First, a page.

Some Of Us Also Like Old Spurs - Another Piece Of Essential Cowboy Equipment
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  1. #11
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    They’re up to the 7th edition of Old Cowboy Saddles and Spurs and I agree with Red, it’s a valuable reference work for collectors of many different objects.
    I’ve studiously avoided accumulating saddles and spurs as a result of being inundated with gun leather but I sure admire them. Thanks for posting.
    Regards,
    turnerriver

  2. #12
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    Quote Originally Posted by rednichols View Post
    Surely if you're a spurs fan, victorio, you have a copy of THE book on the topic for collectors: "Old Cowboy Saddles & Spurs". I have a copy (two editions actually) because it lists 6000 saddlemakers who were all of the West's gunleather makers, too. There's a separate section for the vintage spur makers and Hodge is one of them. States there your man J.S. Hodge was a blacksmith (vs a leathersmith) who was b. 1869 and d. 1953, and that he didn't mark his spurs (with his name).
    I do have the 6th edition of Old Cowboy Saddles & Spurs by Hutchins.


    Also like Cowboy Spurs & Their Makers by Pattie. She actually interviewed some of these makers and their families long ago.


    Another very interesting book with a chapter on spurs is Old West Antiques & Collectibles by Joe Goodson and others.
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  3. #13
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    I had the Pattie book and used it a lot in my spur collecting days.
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  5. #14
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    Some Of Us Also Like Old Spurs - Another Piece Of Essential Cowboy Equipment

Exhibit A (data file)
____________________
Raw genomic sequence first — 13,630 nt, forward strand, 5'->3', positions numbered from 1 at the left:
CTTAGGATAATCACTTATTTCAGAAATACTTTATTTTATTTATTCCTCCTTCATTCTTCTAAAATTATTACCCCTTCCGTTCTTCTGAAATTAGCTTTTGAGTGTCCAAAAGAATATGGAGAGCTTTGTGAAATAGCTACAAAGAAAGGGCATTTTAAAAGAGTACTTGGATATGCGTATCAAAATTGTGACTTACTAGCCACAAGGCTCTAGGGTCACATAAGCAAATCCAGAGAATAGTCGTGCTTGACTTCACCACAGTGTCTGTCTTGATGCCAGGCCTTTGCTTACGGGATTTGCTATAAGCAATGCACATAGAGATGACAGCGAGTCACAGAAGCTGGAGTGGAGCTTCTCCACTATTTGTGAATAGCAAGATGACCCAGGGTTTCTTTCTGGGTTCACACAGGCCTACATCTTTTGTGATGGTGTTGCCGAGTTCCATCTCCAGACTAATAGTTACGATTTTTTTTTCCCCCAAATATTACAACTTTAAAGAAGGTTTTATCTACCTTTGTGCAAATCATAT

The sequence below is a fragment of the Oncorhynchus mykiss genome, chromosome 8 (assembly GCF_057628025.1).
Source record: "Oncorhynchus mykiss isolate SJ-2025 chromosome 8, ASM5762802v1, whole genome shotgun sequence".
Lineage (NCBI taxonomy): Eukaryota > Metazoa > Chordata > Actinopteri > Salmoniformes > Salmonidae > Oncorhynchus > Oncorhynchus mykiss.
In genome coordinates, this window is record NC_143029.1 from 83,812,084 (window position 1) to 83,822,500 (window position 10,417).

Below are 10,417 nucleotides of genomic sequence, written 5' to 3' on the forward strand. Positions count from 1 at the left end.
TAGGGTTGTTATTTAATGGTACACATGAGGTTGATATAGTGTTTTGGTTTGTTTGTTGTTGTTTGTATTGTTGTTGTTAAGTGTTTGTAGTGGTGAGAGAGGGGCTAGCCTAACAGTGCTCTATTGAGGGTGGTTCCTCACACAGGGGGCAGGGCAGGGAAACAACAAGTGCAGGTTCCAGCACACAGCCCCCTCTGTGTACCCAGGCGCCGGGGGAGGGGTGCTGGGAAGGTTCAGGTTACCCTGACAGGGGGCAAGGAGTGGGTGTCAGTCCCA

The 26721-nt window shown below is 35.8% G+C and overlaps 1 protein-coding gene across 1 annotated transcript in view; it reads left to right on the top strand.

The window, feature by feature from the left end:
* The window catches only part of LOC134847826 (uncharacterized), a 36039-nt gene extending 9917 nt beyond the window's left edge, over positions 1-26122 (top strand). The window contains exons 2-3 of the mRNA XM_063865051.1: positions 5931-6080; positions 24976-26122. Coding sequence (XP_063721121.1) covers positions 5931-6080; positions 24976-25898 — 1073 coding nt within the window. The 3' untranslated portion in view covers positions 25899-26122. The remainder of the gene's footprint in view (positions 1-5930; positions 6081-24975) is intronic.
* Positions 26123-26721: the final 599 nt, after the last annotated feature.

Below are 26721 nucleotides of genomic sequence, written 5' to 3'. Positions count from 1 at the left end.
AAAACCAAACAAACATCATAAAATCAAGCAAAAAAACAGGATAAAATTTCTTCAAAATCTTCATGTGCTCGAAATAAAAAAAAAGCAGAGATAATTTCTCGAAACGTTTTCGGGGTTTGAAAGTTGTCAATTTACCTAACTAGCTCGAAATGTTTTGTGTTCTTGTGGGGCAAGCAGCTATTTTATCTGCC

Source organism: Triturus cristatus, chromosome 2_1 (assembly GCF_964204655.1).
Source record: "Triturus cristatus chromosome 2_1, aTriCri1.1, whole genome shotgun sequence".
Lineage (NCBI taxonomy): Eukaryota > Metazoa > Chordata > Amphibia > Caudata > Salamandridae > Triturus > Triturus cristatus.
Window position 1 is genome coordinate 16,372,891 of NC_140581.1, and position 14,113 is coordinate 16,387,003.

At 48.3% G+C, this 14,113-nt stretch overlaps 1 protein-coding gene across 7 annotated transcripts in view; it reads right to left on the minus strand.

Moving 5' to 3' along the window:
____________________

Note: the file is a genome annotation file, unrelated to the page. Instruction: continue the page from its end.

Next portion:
These were my grandfather R. A. Neumann’s spurs. When acquired a few years ago, the overlays were black with tarnish and the thick leather straps were rock hard. One of the straps was on backwards, so I definitely wanted to remove them for careful spur cleaning and re-installation. My method for softening them is still under evaluation, and it is a “new” concept, as far as I know. The straps are now pliable and of much lighter color than shown in these pictures.

    I will probably never know who made these spurs, but one thing noticed different is that the staples were silver soldered from the inside. That assured that they would never wiggle loose, as so many do. Those tarnished silver rings can be seen inside the heelbands in these pictures.

    One possibility is that my grandfather’s older brother, Albert Neumann, made these spurs. He had a gun and bicycle shop in Marlin, Texas late 1890’s to about 1903. A picture of Albert is also attached here. I suspect that all of those old guns on the back wall were taken in trade!
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  6. #15
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    Quote Originally Posted by azshot View Post
    It's funny, when I moved out West my dad gave me his old Bona Allen roper saddle and several pair of spurs he used in the 1950s. I used the saddle a lot, but hardly ever needed the spurs, and seldom used them. They hang on a nail near my desk to remind me of my dad. I'm not sure many riders use spurs today, I'd sometimes ride with 30 or more horse and mule riders and did some roundups, no spurs.
    I was a mounted deputy for years, and we were required to wear spurs. I used them my entire life, as has my youngest daughter, who was a better horseman than me. She rode in every discipline; English, western, saddle seat and dressage. She roped and jumped too.

    I still have mine, and they too hang on the wall now, but for us, the slight touch of a rowel would be a communication to the horse that needed to perform a minute movement.
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    Quote Originally Posted by wolfcoln View Post